- The Shepherd and the Lion
- The Lion and the Hunter
- Phoebus And Boreas
- Jupiter and the Farmer
- The Cockerel, the Cat, and the Young Mouse
- The Fox, the Monkey, and the Animals – La Fontaine Fables
- The Mule Boasting Of His Genealogy – La Fontaine Fables
- The Old Man and the Ass
- The Stag Seeing Himself In The Water
- The Hare and the Tortoise
- The Ass and his Masters
- The Sun and the Frogs
- The Countryman and the Serpent
- The Sick Lion and the Fox
- The Fowler, the Hawk, and the Lark
- The Horse and the Ass
- The Dog That Dropped The Substance For The Shadow
- The Carter in the Mire
- The Charlatan
- Discord – Jean de La Fontaine Fables
- The Young Widow
The world has never lacked its charlatans,
More than themselves have lacked their plans.
One sees them on the stage at tricks
Which mock the claims of sullen Styx.
What talents in the streets they post!
One of them used to boast
Such mastership of eloquence
That he could make the greatest dunce
Another Tully Cicero
In all the arts that lawyers know.
“Ay, sirs, a dunce, a country clown,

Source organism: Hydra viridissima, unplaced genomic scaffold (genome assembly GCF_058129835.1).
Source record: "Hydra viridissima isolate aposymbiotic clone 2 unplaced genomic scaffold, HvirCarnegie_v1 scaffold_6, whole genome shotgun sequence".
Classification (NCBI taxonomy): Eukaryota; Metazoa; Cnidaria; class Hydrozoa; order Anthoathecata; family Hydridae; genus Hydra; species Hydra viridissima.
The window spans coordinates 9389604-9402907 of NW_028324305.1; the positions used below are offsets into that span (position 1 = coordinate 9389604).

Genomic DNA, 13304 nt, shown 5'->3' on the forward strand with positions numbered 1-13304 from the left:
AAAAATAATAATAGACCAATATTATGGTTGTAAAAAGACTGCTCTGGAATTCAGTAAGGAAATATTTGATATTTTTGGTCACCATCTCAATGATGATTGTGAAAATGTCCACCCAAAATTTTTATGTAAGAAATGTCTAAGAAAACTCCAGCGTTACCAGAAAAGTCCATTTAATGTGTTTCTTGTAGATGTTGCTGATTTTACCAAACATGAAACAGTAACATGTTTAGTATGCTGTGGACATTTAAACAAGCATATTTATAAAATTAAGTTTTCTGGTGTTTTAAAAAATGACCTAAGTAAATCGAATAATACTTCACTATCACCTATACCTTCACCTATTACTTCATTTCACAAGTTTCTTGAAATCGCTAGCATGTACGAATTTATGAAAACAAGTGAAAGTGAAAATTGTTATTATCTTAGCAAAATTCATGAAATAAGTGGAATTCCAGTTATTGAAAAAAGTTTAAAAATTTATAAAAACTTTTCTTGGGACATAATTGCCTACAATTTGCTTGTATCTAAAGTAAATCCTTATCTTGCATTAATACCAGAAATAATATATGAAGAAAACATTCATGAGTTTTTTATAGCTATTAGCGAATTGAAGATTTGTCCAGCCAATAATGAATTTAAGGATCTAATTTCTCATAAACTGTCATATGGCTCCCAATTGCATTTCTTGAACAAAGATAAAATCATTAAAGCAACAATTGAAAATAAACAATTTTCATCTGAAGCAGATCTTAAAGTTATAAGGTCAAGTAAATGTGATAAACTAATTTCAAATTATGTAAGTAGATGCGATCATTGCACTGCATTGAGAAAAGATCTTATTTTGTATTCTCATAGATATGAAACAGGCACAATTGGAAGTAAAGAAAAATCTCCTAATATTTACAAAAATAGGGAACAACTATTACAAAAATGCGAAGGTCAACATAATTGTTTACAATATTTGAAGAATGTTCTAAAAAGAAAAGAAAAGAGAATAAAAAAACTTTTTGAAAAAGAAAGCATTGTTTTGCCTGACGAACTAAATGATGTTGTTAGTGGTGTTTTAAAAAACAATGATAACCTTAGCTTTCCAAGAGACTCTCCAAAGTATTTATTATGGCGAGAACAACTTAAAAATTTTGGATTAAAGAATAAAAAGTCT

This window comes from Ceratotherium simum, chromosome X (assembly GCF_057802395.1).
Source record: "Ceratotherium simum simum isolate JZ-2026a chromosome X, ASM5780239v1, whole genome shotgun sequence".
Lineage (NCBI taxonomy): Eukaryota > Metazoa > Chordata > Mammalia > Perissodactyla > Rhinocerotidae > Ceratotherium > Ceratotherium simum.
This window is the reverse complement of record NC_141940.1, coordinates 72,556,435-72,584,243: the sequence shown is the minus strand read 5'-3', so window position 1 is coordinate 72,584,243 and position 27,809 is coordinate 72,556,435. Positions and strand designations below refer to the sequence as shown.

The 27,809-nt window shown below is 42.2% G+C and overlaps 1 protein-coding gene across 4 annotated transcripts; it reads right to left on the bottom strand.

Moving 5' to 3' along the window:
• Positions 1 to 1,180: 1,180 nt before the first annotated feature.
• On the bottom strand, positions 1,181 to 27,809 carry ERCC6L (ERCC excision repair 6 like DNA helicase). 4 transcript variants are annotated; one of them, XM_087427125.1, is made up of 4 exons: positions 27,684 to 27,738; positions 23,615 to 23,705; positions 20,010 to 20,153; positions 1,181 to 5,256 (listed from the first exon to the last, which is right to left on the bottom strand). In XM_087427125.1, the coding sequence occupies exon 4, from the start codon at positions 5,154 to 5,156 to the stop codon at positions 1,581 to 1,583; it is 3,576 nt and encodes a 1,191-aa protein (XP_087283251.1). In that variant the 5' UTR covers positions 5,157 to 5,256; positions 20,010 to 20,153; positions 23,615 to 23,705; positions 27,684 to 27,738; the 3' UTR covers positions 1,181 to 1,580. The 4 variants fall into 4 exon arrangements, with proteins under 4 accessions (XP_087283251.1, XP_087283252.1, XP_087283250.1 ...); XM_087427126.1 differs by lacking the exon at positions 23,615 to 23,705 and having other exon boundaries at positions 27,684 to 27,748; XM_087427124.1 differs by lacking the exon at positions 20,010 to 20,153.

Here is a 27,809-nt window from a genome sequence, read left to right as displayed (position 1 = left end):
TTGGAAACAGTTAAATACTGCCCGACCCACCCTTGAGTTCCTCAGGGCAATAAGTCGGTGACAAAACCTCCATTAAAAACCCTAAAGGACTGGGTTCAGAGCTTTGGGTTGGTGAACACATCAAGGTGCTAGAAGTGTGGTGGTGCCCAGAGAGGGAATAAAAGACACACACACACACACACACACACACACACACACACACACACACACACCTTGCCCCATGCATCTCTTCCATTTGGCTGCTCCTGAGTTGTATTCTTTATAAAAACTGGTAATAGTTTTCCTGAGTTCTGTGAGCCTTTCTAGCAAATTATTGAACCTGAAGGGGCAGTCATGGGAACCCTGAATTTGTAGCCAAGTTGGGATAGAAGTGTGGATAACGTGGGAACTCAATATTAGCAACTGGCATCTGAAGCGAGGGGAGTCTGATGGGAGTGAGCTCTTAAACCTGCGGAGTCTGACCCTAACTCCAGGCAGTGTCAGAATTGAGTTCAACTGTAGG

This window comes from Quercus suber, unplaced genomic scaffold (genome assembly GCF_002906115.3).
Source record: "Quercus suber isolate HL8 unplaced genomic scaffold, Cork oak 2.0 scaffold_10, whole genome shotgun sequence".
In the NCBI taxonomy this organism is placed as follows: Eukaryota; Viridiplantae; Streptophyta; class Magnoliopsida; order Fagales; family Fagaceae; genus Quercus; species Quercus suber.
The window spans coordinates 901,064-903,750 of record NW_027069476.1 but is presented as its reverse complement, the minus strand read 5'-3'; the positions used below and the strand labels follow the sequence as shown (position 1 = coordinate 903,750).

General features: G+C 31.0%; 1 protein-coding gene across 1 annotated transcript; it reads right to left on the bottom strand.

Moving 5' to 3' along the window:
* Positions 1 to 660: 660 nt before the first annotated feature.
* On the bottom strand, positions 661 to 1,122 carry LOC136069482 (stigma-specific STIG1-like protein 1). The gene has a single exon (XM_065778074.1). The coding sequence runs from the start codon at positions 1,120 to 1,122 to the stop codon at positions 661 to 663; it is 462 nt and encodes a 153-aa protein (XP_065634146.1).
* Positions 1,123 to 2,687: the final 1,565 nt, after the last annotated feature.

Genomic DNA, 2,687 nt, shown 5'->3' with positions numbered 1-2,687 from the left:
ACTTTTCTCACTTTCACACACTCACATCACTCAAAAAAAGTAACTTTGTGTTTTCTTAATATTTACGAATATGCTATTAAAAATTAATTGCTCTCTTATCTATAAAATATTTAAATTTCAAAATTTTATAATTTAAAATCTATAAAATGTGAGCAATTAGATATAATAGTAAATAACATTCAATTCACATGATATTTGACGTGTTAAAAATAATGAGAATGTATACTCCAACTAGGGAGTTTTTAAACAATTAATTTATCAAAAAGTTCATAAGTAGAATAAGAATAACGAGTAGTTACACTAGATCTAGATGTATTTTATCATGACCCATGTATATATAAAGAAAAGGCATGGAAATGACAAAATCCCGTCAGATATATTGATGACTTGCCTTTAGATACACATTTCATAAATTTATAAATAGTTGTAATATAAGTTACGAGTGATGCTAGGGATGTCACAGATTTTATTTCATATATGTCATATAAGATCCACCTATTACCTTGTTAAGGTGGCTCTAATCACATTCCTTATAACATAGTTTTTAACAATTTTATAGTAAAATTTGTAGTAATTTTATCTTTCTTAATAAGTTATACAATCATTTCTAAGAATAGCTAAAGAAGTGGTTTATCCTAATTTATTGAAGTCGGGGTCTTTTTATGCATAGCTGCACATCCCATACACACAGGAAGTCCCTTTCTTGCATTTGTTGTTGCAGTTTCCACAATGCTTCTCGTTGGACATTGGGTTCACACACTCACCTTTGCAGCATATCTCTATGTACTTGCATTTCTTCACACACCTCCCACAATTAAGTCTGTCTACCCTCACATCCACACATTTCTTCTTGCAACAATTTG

The greatest blockhead of your town,—
Nay more, an animal, an ass,—
The stupidest that nibbles grass,—
Needs only through my course to pass,
And he shall wear the gown
With credit, honour, and renown.”
The prince heard of it, called the man, thus spake:
“My stable holds a steed
Of the Arcadian breed,
Of which an orator I wish to make.”
“Well, sire, you can,”
Replied our man.
At once his majesty
Paid the tuition fee.
Ten years must roll, and then the learned ass
Should his examination pass,
According to the rules
Adopted in the schools;
If not, his teacher was to tread the air,
With haltered neck, above the public square,—
His rhetoric bound on his back,
And on his head the ears of jack.
A courtier told the rhetorician,
With bows and terms polite,
He would not miss the sight
Of that last pendent exhibition;
For that his grace and dignity
Would well become such high degree;
And, on the point of being hung,
He would bethink him of his tongue,
And show the glory of his art,—
The power to melt the hardest heart,—
And wage a war with time
By periods sublime—
A pattern speech for orators thus leaving,
Whose work is vulgarly called thieving.
“Ah!” was the charlatan’s reply,
vere that, the king, the ass, or I,
Shall, one or other of us, die.”
And reason good had he;
We count on life most foolishly,
Though hale and hearty we may be.
In each ten years, death cuts down one in three.
The Charlatan – Jean de La Fontaine Fables – Book 6
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